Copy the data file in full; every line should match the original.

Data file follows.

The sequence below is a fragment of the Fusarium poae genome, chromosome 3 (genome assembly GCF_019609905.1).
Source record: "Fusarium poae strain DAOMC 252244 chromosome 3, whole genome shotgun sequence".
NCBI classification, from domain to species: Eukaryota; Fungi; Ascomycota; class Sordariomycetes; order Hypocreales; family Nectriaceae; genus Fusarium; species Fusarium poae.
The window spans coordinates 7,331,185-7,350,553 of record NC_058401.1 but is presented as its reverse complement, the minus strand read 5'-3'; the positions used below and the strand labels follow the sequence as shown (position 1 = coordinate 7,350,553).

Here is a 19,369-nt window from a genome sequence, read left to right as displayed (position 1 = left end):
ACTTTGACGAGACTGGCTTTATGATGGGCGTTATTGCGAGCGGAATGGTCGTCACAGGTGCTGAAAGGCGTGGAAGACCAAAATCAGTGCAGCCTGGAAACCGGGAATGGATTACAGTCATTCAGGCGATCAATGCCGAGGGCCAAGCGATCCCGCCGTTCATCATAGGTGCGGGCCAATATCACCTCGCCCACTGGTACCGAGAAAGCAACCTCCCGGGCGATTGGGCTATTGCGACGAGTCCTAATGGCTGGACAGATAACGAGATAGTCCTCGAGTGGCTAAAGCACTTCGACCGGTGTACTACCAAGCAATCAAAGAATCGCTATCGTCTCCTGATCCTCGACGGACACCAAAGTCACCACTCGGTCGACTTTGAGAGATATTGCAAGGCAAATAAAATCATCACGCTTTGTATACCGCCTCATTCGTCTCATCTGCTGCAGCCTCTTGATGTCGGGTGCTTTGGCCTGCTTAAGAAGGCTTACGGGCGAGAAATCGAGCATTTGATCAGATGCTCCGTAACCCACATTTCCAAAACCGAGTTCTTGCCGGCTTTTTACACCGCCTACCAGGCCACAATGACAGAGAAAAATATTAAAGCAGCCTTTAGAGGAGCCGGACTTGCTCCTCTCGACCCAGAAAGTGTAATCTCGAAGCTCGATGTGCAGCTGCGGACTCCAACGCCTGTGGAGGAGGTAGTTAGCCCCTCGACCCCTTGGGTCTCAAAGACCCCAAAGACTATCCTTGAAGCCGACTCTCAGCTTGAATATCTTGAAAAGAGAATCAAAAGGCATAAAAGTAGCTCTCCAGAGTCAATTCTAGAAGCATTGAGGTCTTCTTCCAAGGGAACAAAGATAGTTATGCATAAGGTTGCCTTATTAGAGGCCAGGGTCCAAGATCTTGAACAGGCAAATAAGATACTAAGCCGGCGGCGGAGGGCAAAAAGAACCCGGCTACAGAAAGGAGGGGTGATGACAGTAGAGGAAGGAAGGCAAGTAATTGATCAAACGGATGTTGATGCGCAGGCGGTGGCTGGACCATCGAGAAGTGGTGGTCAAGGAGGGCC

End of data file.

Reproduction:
The sequence below is a fragment of the Fusarium poae genome, chromosome 3 (genome assembly GCF_019609905.1).
Source record: "Fusarium poae strain DAOMC 252244 chromosome 3, whole genome shotgun sequence".
NCBI classification, from domain to species: Eukaryota; Fungi; Ascomycota; class Sordariomycetes; order Hypocreales; family Nectriaceae; genus Fusarium; species Fusarium poae.
The window spans coordinates 7,331,185-7,350,553 of record NC_058401.1 but is presented as its reverse complement, the minus strand read 5'-3'; the positions used below and the strand labels follow the sequence as shown (position 1 = coordinate 7,350,553).

Here is a 19,369-nt window from a genome sequence, read left to right as displayed (position 1 = left end):
ACTTTGACGAGACTGGCTTTATGATGGGCGTTATTGCGAGCGGAATGGTCGTCACAGGTGCTGAAAGGCGTGGAAGACCAAAATCAGTGCAGCCTGGAAACCGGGAATGGATTACAGTCATTCAGGCGATCAATGCCGAGGGCCAAGCGATCCCGCCGTTCATCATAGGTGCGGGCCAATATCACCTCGCCCACTGGTACCGAGAAAGCAACCTCCCGGGCGATTGGGCTATTGCGACGAGTCCTAATGGCTGGACAGATAACGAGATAGTCCTCGAGTGGCTAAAGCACTTCGACCGGTGTACTACCAAGCAATCAAAGAATCGCTATCGTCTCCTGATCCTCGACGGACACCAAAGTCACCACTCGGTCGACTTTGAGAGATATTGCAAGGCAAATAAAATCATCACGCTTTGTATACCGCCTCATTCGTCTCATCTGCTGCAGCCTCTTGATGTCGGGTGCTTTGGCCTGCTTAAGAAGGCTTACGGGCGAGAAATCGAGCATTTGATCAGATGCTCCGTAACCCACATTTCCAAAACCGAGTTCTTGCCGGCTTTTTACACCGCCTACCAGGCCACAATGACAGAGAAAAATATTAAAGCAGCCTTTAGAGGAGCCGGACTTGCTCCTCTCGACCCAGAAAGTGTAATCTCGAAGCTCGATGTGCAGCTGCGGACTCCAACGCCTGTGGAGGAGGTAGTTAGCCCCTCGACCCCTTGGGTCTCAAAGACCCCAAAGACTATCCTTGAAGCCGACTCTCAGCTTGAATATCTTGAAAAGAGAATCAAAAGGCATAAAAGTAGCTCTCCAGAGTCAATTCTAGAAGCATTGAGGTCTTCTTCCAAGGGAACAAAGATAGTTATGCATAAGGTTGCCTTATTAGAGGCCAGGGTCCAAGATCTTGAACAGGCAAATAAGATACTAAGCCGGCGGCGGAGGGCAAAAAGAACCCGGCTACAGAAAGGAGGGGTGATGACAGTAGAGGAAGGAAGGCAAGTAATTGATCAAACGGATGTTGATGCGCAGGCGGTGGCTGGACCATCGAGAAGTGGTGGTCAAGGAGGGCC